Red alert in Zaporizhzhia?

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By LINDA PENTZ GUNTER*

Creating a no-fire zone around Zaporizhzhia would not be enough. We must end the use of nuclear energy.

Amid accusations from both the Russian and Ukrainian sides that the Zaporizhzhia nuclear power plant in southeastern Ukraine may soon be detonated or could be deliberately attacked during the country's current war, one absolute truth remains: nuclear power plants are inherently dangerous.

Whether the rhetorical threats are real or not is still up for debate. What is incontestably real is the danger that a nuclear power plant poses. After all, that's why both sides are making these scare threats: because the outcome would be largely deadly. If Zaporizhzhia were a wind farm, it wouldn't even be mentioned.

Every nuclear reactor contains lethal radioactive summation in the core and in the fuel reservoirs into which it has been loaded, and is then densely packed to last over time. The barrels, which also house nuclear waste discharged from the fuel pools, are also a source of danger.

Zaporizhzhia is the largest nuclear power plant in Europe, with at least 2.204 tonnes of highly radioactive waste inside the reactors and spent fuel reservoirs. Depending on the severity of what happens, all of that radioactive fuel could be ignited.

Amidst the confusion and unreliability of any of the pronouncements uttered through the “fog of war”, there remain several unanswered questions that continue to lead to the rise of rumors and speculation:

Was the Zaporizhzhia nuclear power plant, in fact, prepared for detonation? Would certain interests be served by the explosion of this complex? Why is there an exodus of employees from Russian and Ukrainian factories? Will the sabotage of the downstream Kakhovka dam, which resulted in catastrophic flooding, lead to an equally catastrophic loss of available cooling water supplies for the reactors and fuel pools?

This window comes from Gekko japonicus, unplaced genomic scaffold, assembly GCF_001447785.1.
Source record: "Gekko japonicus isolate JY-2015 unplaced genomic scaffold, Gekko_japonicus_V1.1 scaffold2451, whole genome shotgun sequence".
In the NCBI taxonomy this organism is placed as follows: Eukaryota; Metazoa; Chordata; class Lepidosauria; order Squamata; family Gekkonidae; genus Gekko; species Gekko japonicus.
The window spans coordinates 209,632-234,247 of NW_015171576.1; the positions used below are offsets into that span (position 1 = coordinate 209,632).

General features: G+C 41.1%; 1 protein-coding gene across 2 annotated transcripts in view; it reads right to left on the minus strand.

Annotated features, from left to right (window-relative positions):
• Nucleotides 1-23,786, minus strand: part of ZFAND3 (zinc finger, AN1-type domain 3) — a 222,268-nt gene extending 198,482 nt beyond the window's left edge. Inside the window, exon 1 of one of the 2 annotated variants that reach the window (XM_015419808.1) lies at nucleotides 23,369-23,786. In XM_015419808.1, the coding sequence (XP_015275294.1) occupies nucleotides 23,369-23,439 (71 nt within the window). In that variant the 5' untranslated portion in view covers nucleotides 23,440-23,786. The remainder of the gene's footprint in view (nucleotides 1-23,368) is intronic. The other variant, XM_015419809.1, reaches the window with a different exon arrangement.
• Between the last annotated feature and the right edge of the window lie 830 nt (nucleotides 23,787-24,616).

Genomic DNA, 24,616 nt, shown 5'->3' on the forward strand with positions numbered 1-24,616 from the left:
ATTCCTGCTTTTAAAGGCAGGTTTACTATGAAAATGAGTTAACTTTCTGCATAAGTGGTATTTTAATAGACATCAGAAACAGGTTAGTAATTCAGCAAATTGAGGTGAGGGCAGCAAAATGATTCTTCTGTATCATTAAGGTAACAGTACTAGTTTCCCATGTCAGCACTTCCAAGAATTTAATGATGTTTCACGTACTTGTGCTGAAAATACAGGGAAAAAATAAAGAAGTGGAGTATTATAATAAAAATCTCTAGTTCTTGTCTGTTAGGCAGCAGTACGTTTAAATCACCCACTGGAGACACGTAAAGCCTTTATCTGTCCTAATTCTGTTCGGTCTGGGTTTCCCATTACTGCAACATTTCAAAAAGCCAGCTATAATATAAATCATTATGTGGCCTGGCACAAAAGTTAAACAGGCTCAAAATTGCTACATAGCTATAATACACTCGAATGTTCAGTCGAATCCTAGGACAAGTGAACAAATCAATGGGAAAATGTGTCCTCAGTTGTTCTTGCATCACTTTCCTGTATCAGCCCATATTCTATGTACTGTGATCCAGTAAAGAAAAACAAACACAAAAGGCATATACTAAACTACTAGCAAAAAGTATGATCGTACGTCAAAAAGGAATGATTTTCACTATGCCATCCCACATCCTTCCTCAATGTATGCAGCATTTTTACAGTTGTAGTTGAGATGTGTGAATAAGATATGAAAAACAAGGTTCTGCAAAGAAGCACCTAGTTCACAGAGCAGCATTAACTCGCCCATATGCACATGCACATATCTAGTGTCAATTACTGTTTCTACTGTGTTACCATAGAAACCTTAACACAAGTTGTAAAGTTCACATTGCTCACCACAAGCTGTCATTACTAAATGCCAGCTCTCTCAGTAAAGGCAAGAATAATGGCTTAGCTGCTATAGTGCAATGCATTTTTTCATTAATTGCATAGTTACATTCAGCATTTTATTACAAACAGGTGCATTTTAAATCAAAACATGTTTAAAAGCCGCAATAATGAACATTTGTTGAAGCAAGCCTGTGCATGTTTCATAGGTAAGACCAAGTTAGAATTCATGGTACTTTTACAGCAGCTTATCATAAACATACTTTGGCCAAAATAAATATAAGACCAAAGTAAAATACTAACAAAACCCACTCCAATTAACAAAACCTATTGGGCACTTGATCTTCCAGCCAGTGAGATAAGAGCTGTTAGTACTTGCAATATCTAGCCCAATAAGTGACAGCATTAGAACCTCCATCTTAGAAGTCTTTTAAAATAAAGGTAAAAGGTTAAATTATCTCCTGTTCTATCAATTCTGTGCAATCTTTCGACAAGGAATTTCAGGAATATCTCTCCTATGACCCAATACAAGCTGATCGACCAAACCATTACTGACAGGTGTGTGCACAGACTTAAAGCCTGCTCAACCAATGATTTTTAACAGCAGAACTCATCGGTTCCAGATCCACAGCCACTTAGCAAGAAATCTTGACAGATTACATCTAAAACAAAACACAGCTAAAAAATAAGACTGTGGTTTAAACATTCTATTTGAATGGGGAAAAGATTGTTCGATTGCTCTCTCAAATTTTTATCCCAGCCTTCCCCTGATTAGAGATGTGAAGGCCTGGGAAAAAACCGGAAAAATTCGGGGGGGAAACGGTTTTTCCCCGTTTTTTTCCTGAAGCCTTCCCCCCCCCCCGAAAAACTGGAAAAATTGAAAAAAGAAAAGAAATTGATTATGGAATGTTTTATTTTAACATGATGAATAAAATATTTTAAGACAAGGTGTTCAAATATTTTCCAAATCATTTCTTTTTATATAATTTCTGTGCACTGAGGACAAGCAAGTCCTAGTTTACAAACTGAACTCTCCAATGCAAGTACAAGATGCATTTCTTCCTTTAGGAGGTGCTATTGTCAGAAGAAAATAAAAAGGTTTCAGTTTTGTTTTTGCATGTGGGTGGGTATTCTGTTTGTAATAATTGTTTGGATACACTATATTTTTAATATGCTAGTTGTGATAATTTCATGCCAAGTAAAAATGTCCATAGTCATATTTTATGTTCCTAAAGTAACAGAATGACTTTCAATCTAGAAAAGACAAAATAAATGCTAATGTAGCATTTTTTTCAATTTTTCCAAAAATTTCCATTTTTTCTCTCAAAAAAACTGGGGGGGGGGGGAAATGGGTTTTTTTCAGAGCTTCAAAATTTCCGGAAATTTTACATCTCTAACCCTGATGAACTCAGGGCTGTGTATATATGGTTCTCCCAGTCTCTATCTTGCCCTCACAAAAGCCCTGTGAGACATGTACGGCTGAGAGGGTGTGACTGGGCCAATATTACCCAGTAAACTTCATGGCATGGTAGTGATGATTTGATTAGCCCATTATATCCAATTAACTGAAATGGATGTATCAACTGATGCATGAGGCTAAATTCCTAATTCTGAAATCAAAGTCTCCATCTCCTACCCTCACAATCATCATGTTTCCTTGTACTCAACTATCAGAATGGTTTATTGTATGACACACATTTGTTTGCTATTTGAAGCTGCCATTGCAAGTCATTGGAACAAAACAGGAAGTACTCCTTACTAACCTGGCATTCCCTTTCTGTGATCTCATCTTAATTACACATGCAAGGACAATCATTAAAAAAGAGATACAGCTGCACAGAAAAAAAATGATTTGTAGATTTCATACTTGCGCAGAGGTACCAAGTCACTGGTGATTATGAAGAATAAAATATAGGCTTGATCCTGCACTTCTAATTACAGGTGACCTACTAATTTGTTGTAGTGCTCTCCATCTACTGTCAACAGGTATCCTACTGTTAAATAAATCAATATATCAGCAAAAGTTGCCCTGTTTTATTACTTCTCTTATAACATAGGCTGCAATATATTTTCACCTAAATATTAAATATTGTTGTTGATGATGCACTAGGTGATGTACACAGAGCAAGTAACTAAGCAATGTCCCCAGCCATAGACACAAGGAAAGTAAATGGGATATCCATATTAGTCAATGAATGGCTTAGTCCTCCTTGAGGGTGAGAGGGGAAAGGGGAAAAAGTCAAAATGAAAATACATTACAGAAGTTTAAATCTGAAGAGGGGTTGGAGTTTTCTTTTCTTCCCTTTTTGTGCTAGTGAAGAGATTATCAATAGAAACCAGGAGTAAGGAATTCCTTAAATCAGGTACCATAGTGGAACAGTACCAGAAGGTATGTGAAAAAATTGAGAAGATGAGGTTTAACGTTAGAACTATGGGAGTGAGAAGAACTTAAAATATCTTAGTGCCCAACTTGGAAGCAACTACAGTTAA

Will the backup diesel generators, often used to power essential cooling each time the plant loses connection to the electricity grid, withstand the next crises? Your fuel must also be replenished, but would that potentially be possible in wartime conditions?

None of these threats would make headlines if Zaporizhzhia were the site of a wind farm or large-scale solar array. This perhaps explains the rush now to play down the seriousness of the situation, with claims in the press that a major attack on the plant "wouldn't be as bad as Chornobyl" and that radioactive releases would be minimal and would barely make it beyond nearby lines.

It is an irresponsible concealment of real dangers. The measured assessment of Dr. Edwin Lyman, theorist of Union of Concerned Scientists, confirms that an attack on Zaporizhzhia can indeed be catastrophic.

The graffiti moderator used at Chornobyl undeniably worsened the outcome of that explosion, as well as its aftermath. The graphite fueled the fire and the smoke rose a lot, which further spread the radioactive fallout; she traveled extensively throughout the former Soviet Union and throughout Europe.

The role played by the graffiti moderator in increasing the severity of the Chornobyl disaster has led to an assumption that large fires and explosions in Zaporizhzhia would result in less severe consequences given that the reactors are not of the same design. All six at Zaporizhzhia are Russian VVERs, similar to the Pressurized Water Reactor used in the United States. The one from Chornobyl was the RBMK, considered older.

However, while Zaporizhzhia may be a less primitive design, it is not harmless. Absurdly, these 1980s reactors are described in the press as “more modern”.